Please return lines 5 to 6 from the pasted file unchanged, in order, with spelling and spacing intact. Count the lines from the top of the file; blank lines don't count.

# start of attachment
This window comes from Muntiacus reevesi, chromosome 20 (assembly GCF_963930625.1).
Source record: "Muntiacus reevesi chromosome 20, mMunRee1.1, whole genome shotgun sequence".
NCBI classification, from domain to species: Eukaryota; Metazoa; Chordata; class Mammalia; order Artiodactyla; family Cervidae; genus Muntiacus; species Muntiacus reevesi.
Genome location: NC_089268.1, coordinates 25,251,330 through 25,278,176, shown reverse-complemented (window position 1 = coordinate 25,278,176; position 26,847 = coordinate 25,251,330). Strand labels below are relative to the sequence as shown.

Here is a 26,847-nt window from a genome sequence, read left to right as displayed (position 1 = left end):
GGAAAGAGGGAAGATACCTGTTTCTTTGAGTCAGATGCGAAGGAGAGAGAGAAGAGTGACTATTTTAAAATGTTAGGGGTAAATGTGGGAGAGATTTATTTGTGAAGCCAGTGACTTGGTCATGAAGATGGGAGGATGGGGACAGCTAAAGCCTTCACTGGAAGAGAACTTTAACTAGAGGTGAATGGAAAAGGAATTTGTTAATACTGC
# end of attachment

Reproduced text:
Here is a 26,847-nt window from a genome sequence, read left to right as displayed (position 1 = left end):
GGAAAGAGGGAAGATACCTGTTTCTTTGAGTCAGATGCGAAGGAGAGAGAGAAGAGTGACTATTTTAAAATGTTAGGGGTAAATGTGGGAGAGATTTATTTGTGAAGCCAGTGACTTGGTCATGAAGATGGGAGGATGGGGACAGCTAAAGCCTTCACTGGAAGAGAACTTTAACTAGAGGTGAATGGAAAAGGAATTTGTTAATACTGC